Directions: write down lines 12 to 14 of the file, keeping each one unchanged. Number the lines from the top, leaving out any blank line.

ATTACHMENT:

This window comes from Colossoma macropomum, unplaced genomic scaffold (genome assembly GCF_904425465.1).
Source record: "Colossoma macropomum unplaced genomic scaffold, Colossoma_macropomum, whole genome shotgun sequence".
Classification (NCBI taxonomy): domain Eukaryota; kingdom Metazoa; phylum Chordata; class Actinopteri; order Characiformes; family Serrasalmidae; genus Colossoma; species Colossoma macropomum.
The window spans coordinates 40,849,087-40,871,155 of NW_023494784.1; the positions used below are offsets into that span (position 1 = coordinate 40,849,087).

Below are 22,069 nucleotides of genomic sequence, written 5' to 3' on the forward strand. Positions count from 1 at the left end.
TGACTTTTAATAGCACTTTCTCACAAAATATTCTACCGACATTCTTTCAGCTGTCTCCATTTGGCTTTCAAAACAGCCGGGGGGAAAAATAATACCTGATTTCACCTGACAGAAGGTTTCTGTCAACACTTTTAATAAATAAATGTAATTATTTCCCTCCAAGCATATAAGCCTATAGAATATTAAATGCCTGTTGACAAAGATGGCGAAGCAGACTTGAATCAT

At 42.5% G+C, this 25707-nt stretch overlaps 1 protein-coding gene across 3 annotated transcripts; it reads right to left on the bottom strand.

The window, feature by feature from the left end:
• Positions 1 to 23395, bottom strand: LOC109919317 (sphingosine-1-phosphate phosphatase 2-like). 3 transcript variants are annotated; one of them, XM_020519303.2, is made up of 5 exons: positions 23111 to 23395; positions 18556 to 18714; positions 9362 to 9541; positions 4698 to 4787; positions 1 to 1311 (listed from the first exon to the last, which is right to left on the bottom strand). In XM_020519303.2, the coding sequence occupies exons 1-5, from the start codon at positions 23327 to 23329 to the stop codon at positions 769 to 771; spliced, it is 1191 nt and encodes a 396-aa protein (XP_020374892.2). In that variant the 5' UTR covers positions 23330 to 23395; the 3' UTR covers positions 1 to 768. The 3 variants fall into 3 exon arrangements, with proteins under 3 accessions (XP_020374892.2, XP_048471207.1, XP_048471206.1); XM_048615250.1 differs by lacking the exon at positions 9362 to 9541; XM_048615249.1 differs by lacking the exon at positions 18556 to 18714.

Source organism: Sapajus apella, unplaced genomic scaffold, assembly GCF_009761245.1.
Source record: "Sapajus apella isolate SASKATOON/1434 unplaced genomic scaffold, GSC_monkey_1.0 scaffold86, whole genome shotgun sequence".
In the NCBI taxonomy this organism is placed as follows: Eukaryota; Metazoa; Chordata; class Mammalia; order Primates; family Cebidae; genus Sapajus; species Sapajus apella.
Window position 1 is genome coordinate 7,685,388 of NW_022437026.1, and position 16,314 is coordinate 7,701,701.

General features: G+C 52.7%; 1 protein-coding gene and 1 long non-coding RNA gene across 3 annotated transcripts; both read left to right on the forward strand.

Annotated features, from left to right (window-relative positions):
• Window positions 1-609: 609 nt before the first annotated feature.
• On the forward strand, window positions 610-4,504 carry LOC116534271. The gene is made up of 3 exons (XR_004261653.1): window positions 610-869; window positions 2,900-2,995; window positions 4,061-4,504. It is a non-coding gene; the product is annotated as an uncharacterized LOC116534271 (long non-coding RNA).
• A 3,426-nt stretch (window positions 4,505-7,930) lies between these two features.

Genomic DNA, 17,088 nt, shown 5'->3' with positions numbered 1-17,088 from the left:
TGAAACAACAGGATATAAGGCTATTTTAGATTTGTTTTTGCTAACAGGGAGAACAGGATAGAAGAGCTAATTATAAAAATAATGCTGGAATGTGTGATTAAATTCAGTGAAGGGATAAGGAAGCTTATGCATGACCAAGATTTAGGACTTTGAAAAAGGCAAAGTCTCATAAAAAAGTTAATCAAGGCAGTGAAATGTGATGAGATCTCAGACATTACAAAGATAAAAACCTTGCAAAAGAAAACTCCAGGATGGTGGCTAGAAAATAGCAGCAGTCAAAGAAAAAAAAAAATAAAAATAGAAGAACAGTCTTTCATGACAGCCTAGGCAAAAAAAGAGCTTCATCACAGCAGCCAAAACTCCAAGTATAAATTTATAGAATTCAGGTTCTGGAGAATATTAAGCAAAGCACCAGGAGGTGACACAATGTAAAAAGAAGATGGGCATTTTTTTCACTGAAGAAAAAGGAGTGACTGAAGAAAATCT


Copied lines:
In the NCBI taxonomy this organism is placed as follows: Eukaryota; Metazoa; Chordata; class Mammalia; order Primates; family Cebidae; genus Sapajus; species Sapajus apella.
Window position 1 is genome coordinate 7,685,388 of NW_022437026.1, and position 16,314 is coordinate 7,701,701.

General features: G+C 52.7%; 1 protein-coding gene and 1 long non-coding RNA gene across 3 annotated transcripts; both read left to right on the forward strand.